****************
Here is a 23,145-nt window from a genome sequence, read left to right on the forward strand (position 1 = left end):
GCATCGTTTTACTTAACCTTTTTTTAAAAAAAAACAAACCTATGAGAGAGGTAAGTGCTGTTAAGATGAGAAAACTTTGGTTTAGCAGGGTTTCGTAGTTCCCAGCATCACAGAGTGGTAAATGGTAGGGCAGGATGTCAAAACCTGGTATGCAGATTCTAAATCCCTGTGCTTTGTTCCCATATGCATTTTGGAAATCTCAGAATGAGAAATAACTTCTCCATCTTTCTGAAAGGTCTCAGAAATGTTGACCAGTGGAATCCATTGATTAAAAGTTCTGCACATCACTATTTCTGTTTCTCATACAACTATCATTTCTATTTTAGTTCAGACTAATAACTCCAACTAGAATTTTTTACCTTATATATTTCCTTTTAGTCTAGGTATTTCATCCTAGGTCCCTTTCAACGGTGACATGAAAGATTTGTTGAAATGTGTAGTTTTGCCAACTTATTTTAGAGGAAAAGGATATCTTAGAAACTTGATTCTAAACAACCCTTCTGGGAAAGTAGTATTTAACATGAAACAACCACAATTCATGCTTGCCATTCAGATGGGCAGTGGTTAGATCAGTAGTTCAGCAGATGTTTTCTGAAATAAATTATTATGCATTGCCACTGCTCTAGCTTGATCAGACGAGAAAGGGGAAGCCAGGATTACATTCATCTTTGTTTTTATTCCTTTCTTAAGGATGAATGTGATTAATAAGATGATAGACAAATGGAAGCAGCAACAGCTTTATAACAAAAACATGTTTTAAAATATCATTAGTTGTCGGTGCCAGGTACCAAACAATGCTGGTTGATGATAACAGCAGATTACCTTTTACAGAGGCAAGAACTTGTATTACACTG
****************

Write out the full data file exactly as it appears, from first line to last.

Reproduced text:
Here is a 23,145-nt window from a genome sequence, read left to right on the forward strand (position 1 = left end):
GCATCGTTTTACTTAACCTTTTTTTAAAAAAAAACAAACCTATGAGAGAGGTAAGTGCTGTTAAGATGAGAAAACTTTGGTTTAGCAGGGTTTCGTAGTTCCCAGCATCACAGAGTGGTAAATGGTAGGGCAGGATGTCAAAACCTGGTATGCAGATTCTAAATCCCTGTGCTTTGTTCCCATATGCATTTTGGAAATCTCAGAATGAGAAATAACTTCTCCATCTTTCTGAAAGGTCTCAGAAATGTTGACCAGTGGAATCCATTGATTAAAAGTTCTGCACATCACTATTTCTGTTTCTCATACAACTATCATTTCTATTTTAGTTCAGACTAATAACTCCAACTAGAATTTTTTACCTTATATATTTCCTTTTAGTCTAGGTATTTCATCCTAGGTCCCTTTCAACGGTGACATGAAAGATTTGTTGAAATGTGTAGTTTTGCCAACTTATTTTAGAGGAAAAGGATATCTTAGAAACTTGATTCTAAACAACCCTTCTGGGAAAGTAGTATTTAACATGAAACAACCACAATTCATGCTTGCCATTCAGATGGGCAGTGGTTAGATCAGTAGTTCAGCAGATGTTTTCTGAAATAAATTATTATGCATTGCCACTGCTCTAGCTTGATCAGACGAGAAAGGGGAAGCCAGGATTACATTCATCTTTGTTTTTATTCCTTTCTTAAGGATGAATGTGATTAATAAGATGATAGACAAATGGAAGCAGCAACAGCTTTATAACAAAAACATGTTTTAAAATATCATTAGTTGTCGGTGCCAGGTACCAAACAATGCTGGTTGATGATAACAGCAGATTACCTTTTACAGAGGCAAGAACTTGTATTACACTG